Transporting/driving With New Fish


New Member
So about two hours south of me around where my folks live there is a rather nice and well-established mom-n-pop LFS that I was considering scoping out and comparison shopping versus my own LFS next time I'm down there to visit. I was just curious, what are the max limits to driving with new fish and what would be the best vessel/container with which to do so?

Obviously fish are shipped cross-country for mail order purchases and it seems to work. I'm just curious what the best approach would be if I were to say find fish down there and then want to bring them the two hours back to where I am... I can't imagine the solution would be to leave them in the little plastic bags the whole time, but a filled critter carrier doesn't necessarily strike me as optimal either.


New Member
I would suggest asking the pet store to add extra water and oxygen into the fish bags and possibly some stress coat or a similar product and then storing them into a insulated cooler type container for the drive home. I think 2 hours is not too long. Hopefully it is not a bumpy drive home though.


Fishlore VIP
I got some fish and haad to drive 4 hours to get them home.
Here's what I did
1. Once they're out of the shop take the bag with the fish out of the other bags (often they put the fish bag inside a paper bag and plastic bag) now put this bag with the fish in inside another fish bag and put it back in the other bags. I did this because a tiny leak on a 20 minute journey might not be so bad but on a 2 hour journey it's terrible.
2. Take a bucket or plastic box with you . I took a 5 gallon and a 10 gallon box. You can put the bags with fish in in these boxes to keep them upright. If you get enough fish you can pack the bags together in these boxes to stop them moving.
3. Keep the vehicle cool. Air conditioning, Windows down, the whole lot. If you get tropical fish then maybe don't do this but if you get cool water fish or fish that like a lot of oxygen then this is an idea.
4. If possible make the journey with another person. It makes it easier as they can hold the bags steady, make sure there's no leaks, ect.
5. Keep the fish in the shade. Throw a jumper over them if possible.
5. If the place you got them from did not fill the bag with oxygen, untie the bags. Only do this if you have a way of keeping them upright. Then tie them loosely or put a rubber bamd around them to minimise water coming out while still letting a little air in.

Anyway you may not find all these tips useful but that's what I did on my 4 hour trip with new fish. This was over a month ago and all the fish are happy and healthy. Don't be too stressed about it, remember they do longer trips getting to the shop. Also if you're worried about temperature put them in one of those picnic cooler bags.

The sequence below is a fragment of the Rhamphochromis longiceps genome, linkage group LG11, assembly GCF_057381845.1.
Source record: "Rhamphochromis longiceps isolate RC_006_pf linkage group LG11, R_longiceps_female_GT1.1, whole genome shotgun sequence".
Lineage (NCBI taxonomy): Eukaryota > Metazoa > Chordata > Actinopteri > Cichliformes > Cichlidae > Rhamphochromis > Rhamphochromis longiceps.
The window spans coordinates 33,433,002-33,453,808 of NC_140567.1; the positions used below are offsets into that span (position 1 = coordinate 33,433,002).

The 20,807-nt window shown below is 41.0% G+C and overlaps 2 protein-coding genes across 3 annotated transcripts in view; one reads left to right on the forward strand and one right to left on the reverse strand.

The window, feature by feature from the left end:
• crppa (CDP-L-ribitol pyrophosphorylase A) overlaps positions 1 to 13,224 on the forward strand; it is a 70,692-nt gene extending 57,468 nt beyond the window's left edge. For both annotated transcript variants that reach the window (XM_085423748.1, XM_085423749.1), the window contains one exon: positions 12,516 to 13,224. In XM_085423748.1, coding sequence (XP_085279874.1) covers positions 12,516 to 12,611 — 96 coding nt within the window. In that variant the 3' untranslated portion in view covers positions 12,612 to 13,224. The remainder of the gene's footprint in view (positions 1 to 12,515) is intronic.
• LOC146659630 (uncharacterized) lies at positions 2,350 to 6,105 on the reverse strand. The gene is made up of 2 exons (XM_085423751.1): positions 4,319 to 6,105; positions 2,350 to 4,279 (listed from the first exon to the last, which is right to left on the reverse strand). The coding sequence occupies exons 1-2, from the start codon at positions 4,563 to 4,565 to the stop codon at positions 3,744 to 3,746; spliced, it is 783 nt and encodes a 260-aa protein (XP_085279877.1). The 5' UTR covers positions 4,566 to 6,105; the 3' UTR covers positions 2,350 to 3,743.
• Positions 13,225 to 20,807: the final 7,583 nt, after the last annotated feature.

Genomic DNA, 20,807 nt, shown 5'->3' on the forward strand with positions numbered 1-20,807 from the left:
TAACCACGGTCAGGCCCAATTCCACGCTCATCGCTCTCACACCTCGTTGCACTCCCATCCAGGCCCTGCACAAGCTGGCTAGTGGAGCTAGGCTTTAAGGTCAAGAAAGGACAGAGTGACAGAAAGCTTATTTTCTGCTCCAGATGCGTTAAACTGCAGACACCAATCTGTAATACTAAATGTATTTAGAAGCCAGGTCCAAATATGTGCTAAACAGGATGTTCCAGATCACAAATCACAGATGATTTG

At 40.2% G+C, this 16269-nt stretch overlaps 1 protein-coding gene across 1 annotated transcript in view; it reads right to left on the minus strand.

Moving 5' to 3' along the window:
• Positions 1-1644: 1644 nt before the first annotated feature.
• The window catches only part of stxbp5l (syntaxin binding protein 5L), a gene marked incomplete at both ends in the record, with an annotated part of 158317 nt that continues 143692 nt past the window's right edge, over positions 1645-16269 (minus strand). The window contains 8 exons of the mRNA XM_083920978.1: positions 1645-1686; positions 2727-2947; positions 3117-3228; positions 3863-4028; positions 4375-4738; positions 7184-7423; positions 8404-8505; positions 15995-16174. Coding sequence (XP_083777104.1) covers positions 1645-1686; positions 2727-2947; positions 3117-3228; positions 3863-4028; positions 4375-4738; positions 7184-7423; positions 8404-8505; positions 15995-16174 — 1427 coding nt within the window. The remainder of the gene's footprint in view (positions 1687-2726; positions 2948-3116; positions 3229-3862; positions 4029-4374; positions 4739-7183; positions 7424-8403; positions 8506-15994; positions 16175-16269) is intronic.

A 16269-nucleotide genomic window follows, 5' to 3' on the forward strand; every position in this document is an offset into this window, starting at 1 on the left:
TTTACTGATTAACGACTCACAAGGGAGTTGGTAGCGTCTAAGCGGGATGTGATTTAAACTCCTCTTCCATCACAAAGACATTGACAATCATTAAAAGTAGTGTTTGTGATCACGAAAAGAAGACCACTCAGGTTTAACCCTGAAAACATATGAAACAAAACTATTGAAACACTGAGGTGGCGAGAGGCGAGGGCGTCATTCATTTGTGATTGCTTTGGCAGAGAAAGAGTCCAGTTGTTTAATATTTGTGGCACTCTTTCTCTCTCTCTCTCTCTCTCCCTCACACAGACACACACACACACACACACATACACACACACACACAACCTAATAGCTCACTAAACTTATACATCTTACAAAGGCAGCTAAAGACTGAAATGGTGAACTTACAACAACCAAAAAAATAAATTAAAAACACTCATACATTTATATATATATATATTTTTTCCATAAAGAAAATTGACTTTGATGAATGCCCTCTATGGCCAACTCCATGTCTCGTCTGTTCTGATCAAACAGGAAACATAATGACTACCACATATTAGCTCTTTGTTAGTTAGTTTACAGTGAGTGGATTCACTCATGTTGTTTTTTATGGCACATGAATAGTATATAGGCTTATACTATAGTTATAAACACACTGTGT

Fishlore VIP
I did something similar yesterday. My LFS is 1.5 hours away, and yesterday I picked up some plants, snails, blackworms, and shrimp. Not fish, but still sensitive. I have a little basket in my car that I put them in, and it helps them from rolling all over.
Once I got home I unpacked the shrimp and plants, but had a minor emergency and had to leave the worms and snails for literally four more hours. Still the original bag and all, they were fine. No added oxygen.
The longest I've left a fish bagged was around 3 hours, so I don't think you have anything to worry about.


Fishlore VIP
Take a styrofoam box with you. Some shops will sell, or even give you a standard fish styro.

Step 1: pick up plastic bag with fish.
step 2: place bag of fish inside styro.
step 3: place lid on styro.
step 4: place styro in car where it will not get exposed to the sun too much.

For any trip under 12 hours, the above steps are all you need. Seriously. Don't stress yourself about it. I've done this for 50 years, it really doesn't have to be that complicated.

There are a few ways to have them packed a little better. More water is not a good idea. They should be bagged about 1/3 water, 2/3 air, or oxygen if the store has it. However, it is not a necessity. I don't like using oxygen because the molecules can seep through the plastic of the bag and deflate it; if you don't believe me, test it for yourself. And the amount of oxygen needed by fish is a tiny fraction of that required by a similarly size air breathing creature.

I usually carry some ammonia absorbing sponge in case I get super sensitive fish, but those are generally not found in stores. (Goodeids are very sensitive, for example.) It only takes a tiny piece of ammonia sponge, the stuff absorbs it like crazy just from being in the water.

Go. Shop, Enjoy. Buy something cool. And don't stress!

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